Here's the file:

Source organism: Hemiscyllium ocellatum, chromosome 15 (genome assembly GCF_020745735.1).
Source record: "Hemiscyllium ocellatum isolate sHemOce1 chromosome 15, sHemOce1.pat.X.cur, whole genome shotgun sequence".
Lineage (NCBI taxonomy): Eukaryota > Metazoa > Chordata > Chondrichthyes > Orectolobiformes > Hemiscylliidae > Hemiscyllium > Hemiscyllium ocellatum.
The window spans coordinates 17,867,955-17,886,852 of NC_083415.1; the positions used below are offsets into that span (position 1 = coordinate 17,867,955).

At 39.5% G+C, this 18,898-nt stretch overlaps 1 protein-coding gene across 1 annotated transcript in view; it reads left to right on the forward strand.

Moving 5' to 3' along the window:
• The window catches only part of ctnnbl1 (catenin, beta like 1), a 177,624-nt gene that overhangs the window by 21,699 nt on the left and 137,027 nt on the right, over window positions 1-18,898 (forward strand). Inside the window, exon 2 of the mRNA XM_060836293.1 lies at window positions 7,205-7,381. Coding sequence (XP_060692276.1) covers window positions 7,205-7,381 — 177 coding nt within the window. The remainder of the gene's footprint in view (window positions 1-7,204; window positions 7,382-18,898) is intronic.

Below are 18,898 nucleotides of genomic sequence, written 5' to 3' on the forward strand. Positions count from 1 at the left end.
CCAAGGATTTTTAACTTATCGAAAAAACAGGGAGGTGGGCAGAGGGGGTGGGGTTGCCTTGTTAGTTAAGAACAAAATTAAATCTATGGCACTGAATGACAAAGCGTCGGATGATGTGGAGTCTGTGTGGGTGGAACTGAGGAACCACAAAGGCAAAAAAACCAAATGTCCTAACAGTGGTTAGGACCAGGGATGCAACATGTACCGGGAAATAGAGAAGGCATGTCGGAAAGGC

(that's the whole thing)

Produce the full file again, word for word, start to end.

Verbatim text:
Source organism: Hemiscyllium ocellatum, chromosome 15 (genome assembly GCF_020745735.1).
Source record: "Hemiscyllium ocellatum isolate sHemOce1 chromosome 15, sHemOce1.pat.X.cur, whole genome shotgun sequence".
Lineage (NCBI taxonomy): Eukaryota > Metazoa > Chordata > Chondrichthyes > Orectolobiformes > Hemiscylliidae > Hemiscyllium > Hemiscyllium ocellatum.
The window spans coordinates 17,867,955-17,886,852 of NC_083415.1; the positions used below are offsets into that span (position 1 = coordinate 17,867,955).

At 39.5% G+C, this 18,898-nt stretch overlaps 1 protein-coding gene across 1 annotated transcript in view; it reads left to right on the forward strand.

Moving 5' to 3' along the window:
• The window catches only part of ctnnbl1 (catenin, beta like 1), a 177,624-nt gene that overhangs the window by 21,699 nt on the left and 137,027 nt on the right, over window positions 1-18,898 (forward strand). Inside the window, exon 2 of the mRNA XM_060836293.1 lies at window positions 7,205-7,381. Coding sequence (XP_060692276.1) covers window positions 7,205-7,381 — 177 coding nt within the window. The remainder of the gene's footprint in view (window positions 1-7,204; window positions 7,382-18,898) is intronic.

Below are 18,898 nucleotides of genomic sequence, written 5' to 3' on the forward strand. Positions count from 1 at the left end.
CCAAGGATTTTTAACTTATCGAAAAAACAGGGAGGTGGGCAGAGGGGGTGGGGTTGCCTTGTTAGTTAAGAACAAAATTAAATCTATGGCACTGAATGACAAAGCGTCGGATGATGTGGAGTCTGTGTGGGTGGAACTGAGGAACCACAAAGGCAAAAAAACCAAATGTCCTAACAGTGGTTAGGACCAGGGATGCAACATGTACCGGGAAATAGAGAAGGCATGTCGGAAAGGC